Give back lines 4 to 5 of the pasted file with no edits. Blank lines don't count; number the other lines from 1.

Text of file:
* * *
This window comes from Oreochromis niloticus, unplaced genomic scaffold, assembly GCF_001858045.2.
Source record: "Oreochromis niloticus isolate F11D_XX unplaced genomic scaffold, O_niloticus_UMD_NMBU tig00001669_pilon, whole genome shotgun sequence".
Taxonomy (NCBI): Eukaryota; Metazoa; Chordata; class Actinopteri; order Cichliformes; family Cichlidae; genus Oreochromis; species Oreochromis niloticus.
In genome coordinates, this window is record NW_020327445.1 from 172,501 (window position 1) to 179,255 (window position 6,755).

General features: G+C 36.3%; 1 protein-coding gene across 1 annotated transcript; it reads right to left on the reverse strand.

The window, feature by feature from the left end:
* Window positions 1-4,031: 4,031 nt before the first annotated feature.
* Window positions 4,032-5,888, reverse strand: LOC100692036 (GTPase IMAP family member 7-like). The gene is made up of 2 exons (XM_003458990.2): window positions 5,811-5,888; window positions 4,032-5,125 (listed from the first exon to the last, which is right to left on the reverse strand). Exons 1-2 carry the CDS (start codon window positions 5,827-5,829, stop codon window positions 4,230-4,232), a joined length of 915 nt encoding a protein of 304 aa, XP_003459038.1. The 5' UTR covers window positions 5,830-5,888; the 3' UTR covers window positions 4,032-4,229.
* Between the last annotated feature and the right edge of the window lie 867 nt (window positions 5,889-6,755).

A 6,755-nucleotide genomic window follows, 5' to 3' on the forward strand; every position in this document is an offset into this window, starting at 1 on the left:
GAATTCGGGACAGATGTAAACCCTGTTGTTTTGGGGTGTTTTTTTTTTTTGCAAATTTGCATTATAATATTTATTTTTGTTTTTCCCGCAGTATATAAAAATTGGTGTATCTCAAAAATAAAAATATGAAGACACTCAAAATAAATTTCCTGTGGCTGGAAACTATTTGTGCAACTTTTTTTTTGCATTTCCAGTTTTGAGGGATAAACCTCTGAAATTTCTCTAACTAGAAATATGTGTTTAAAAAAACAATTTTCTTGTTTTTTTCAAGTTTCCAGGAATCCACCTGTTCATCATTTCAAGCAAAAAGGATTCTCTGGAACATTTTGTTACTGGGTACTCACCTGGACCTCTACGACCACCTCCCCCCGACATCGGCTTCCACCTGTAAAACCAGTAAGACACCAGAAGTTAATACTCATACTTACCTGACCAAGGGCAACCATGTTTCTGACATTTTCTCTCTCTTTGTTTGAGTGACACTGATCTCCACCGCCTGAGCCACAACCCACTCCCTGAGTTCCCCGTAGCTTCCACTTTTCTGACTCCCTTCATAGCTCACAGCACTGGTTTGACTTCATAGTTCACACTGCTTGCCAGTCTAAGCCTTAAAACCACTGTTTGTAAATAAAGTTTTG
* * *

In genome coordinates, this window is record NW_020327445.1 from 172,501 (window position 1) to 179,255 (window position 6,755).

General features: G+C 36.3%; 1 protein-coding gene across 1 annotated transcript; it reads right to left on the reverse strand.